In response to a national move to a more secure Internet environment, the UNC community is planning to alter its wireless service by the end of 2012.
In celebration of Food Day, a national event that pushes for consumption of food produced in a sustainable way, Fair, Local, Organic Food will host a four-day Food Day film festival coupled with panel discussions.
Freshman Ahmad Saad remembers the loneliness he felt Sept. 12, 2001, when the aftermath of the terrorist attacks began to affect his social life. Saad, who is Muslim, was in third grade when the two planes crashed into the World Trade Center. His friends refused to sit with him at lunch the next day, he said.
In an effort to make UNC a more diverse campus, student government’s Global University Committee is working with the Study Abroad Office and the Office of International Student and Scholar Services to create an international ambassadors program, the committee’s co-chairwoman Shannon Steel said.
The stories of decades of UNC worker’s struggles led to a discussion Monday night about how things still could be better. UNC’s Student Action with Workers, an organization that mobilizes support for worker-led campaigns on campus, welcomed an audience of more than 80 students, faculty, staff and community members to Hamilton Hall for a night of guest speakers and group discussions.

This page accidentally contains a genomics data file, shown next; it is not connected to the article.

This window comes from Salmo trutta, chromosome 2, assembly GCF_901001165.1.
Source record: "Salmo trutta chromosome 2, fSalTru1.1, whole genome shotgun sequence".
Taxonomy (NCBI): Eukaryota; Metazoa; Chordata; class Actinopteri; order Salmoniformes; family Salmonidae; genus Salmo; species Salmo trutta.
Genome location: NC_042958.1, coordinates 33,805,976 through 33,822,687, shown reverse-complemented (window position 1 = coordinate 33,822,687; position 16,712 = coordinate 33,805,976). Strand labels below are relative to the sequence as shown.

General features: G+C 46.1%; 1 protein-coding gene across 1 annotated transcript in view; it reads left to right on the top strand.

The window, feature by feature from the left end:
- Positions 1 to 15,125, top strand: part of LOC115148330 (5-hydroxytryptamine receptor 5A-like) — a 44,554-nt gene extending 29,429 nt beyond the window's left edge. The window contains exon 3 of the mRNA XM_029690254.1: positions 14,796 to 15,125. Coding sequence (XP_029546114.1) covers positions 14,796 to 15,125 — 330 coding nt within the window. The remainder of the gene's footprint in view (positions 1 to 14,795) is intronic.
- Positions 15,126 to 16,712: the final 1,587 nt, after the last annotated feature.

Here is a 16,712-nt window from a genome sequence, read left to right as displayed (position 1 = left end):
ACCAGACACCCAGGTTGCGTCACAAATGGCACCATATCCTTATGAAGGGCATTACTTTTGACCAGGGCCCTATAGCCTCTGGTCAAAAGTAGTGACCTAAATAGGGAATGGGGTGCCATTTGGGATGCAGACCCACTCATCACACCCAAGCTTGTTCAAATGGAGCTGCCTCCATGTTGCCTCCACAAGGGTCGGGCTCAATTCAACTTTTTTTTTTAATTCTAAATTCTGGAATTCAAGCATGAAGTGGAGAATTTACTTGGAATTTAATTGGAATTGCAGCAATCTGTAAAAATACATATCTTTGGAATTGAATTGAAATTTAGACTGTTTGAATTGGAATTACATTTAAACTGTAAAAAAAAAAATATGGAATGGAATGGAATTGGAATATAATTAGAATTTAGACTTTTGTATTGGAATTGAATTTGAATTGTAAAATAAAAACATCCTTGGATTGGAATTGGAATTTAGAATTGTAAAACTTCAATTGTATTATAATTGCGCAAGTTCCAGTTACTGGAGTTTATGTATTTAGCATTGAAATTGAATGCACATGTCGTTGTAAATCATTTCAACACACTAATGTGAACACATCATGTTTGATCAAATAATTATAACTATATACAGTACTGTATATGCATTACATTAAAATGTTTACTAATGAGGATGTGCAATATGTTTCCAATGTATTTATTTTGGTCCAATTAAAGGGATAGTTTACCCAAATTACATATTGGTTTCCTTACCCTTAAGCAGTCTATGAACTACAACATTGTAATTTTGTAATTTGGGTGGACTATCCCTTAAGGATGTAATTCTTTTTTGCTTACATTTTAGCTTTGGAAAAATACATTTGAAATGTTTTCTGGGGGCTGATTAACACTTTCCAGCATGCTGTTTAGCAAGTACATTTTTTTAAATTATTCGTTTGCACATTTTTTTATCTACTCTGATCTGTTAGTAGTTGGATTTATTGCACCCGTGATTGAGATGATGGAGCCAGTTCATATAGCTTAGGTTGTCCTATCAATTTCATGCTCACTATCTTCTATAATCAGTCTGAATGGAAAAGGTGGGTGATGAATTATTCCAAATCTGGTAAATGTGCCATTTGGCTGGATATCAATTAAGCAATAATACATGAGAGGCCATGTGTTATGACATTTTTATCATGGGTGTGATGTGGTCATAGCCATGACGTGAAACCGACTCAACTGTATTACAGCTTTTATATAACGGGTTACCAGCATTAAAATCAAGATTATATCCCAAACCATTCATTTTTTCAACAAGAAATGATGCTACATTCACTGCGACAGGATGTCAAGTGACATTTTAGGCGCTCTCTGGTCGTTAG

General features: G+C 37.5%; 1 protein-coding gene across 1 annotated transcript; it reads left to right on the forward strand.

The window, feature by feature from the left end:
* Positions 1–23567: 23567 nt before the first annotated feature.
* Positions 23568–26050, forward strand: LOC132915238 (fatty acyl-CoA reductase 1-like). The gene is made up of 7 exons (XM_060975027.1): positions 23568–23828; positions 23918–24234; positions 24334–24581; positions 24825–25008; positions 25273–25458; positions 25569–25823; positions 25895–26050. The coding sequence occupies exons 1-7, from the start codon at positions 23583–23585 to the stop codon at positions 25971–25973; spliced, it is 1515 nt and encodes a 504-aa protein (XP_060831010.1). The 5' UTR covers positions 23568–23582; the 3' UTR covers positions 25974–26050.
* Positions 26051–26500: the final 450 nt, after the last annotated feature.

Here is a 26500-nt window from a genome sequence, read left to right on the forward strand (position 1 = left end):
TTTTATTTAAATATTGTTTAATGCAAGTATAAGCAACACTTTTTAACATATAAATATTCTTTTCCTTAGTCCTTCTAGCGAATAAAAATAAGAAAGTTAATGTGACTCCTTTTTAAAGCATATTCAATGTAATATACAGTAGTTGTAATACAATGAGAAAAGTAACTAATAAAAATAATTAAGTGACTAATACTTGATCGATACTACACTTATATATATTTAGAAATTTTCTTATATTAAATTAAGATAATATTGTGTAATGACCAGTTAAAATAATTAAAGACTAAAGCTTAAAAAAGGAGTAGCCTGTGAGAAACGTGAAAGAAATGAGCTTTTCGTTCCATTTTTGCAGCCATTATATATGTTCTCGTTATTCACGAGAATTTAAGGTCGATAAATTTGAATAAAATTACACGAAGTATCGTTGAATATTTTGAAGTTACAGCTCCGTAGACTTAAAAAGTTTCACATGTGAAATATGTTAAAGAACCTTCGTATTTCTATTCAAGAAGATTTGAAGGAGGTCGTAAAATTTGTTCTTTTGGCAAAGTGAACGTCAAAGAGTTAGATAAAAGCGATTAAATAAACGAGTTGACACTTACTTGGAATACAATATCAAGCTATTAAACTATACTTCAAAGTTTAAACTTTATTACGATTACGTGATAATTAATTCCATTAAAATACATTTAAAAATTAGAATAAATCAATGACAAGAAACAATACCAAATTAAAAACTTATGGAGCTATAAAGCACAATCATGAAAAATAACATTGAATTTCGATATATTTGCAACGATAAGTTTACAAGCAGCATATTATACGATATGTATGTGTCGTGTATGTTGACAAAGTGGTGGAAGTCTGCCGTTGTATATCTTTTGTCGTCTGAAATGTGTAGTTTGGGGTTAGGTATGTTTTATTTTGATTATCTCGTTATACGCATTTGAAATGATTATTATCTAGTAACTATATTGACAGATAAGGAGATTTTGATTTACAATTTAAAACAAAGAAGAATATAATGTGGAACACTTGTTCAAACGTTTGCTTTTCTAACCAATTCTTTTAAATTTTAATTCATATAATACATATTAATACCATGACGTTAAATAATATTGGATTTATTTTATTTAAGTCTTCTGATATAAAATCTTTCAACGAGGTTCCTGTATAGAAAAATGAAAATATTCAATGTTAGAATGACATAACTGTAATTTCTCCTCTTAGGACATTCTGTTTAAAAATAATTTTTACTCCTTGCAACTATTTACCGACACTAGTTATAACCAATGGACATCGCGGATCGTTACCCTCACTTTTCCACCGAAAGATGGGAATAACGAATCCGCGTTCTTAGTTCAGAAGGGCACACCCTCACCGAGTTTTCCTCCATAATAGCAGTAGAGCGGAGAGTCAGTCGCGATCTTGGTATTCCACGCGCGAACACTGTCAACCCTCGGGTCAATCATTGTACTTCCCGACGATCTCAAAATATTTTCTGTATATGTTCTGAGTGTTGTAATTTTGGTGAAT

Students playing “Muggle Quidditch,” or Quidditch for non-wizards, is a phenomenon which began in 2005 as an intramural sport at Middlebury College in Vermont and only recently reached Chapel Hill. A group of Harry Potter fans and Quidditch aficionados started UNC’s team, “The Old Well Wizards,” this fall and proved their worth when they beat N.C. State in October by a score of 160-70.
Professor Joseph Flora thinks the humanities are as relevant as ever. And before an audience of about 200 people on Sunday, he made his case. The talk, entitled “Teacher! Teacher! Professing the Humanities in a Postmodern World,” was the 13th Adams Lecture in the Humanities and Human Values, a lecture given each fall by a distinguished scholar in the humanities at UNC.
No Shave November is a cultural phenomenon that encourages men to put the razor down for one month and embrace their natural scruff. Women are also welcome to participate in the event.
At a time when health care reform has become a hot topic in the national political scene, a University professor is helping Congress and the president call the shots.
The Oct. 15 weekend was an early homecoming for generations of Campus Y members young and old. Through dinners, discussions and documentary screenings, more than 400 people converged on the Campus Y building to celebrate 150 years of promoting social justice.